<img height="1" width="1" style="display:none" src="https://www.facebook.com/tr?id=1289632567801214&amp;ev=PageView&amp;noscript=1">

How to Keep Your Dog Cool When It's Hot Outside


Tips to help your dog keep their cool

When the temperatures rise, you may be able to stay cool by sweating or drinking a nice glass of iced tea, but your dog isn't so lucky. Not only should your dog not drink tea :) — or any caffeinated beverage, for that matter — but they also really don't have the ability to sweat very well. Dogs mostly cool themselves off by panting.

So, how can you help keep your pup comfortable and safe when the mercury starts to rise? Fret not, this article contains some tips, tricks, and cool (pun intended) product suggestions that can help.

Read More

Topics: Dog Safety, pet safety tips, Summer Pet Safety Tips, Heat Exhaustion, Heat Stress, Heat Stroke, Heat Stroke Risk Factors

Is It Legal to Break a Car Window to Save a Dog?

Read More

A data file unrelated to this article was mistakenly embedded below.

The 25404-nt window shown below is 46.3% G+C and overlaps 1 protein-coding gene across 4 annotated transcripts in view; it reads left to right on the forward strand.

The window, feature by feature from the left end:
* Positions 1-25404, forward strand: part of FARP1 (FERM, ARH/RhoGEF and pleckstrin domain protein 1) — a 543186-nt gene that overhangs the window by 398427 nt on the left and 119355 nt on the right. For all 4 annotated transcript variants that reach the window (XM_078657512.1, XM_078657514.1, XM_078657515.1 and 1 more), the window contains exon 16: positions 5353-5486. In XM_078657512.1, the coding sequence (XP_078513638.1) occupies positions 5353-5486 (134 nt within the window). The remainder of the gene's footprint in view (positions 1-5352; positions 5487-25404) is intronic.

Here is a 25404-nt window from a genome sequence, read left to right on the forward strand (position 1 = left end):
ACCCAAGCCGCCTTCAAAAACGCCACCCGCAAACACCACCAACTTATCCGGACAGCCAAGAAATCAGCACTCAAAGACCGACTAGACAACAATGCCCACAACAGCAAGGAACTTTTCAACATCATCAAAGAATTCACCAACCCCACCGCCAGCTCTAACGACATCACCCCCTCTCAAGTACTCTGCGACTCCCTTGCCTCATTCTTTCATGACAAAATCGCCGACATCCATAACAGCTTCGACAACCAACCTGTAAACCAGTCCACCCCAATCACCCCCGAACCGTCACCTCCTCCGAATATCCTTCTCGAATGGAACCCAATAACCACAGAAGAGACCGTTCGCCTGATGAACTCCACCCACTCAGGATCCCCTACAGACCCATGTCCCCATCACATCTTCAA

Topics: Dog, Dog Safety, Heat Exhaustion, Heat Exhaustion in Dogs, Signs of Heat Stroke, Summer Pet Safety Tips, Summer, Heat Stroke, Heat Stroke Risk Factors, Heat Stress

How The Sunshine State Stepped Up Big For Animals


State Laws Are Helping Pets Left In Hot Cars 

In case you missed it, some big news that benefits both animals and people recently came out of Florida…

In March, Governor Rick Scott signed House Bill 131, making the “Sunshine State” just the second state where you now have legal protection to break into a locked vehicle to save a cat or dog (or other “domesticated pet” animal) that is in “imminent danger of suffering harm” due to their confinement in a hot vehicle. (Tennessee led the way in 2015, when their Governor, Bill Haslam, signed House Bill 537 into law.)

Read More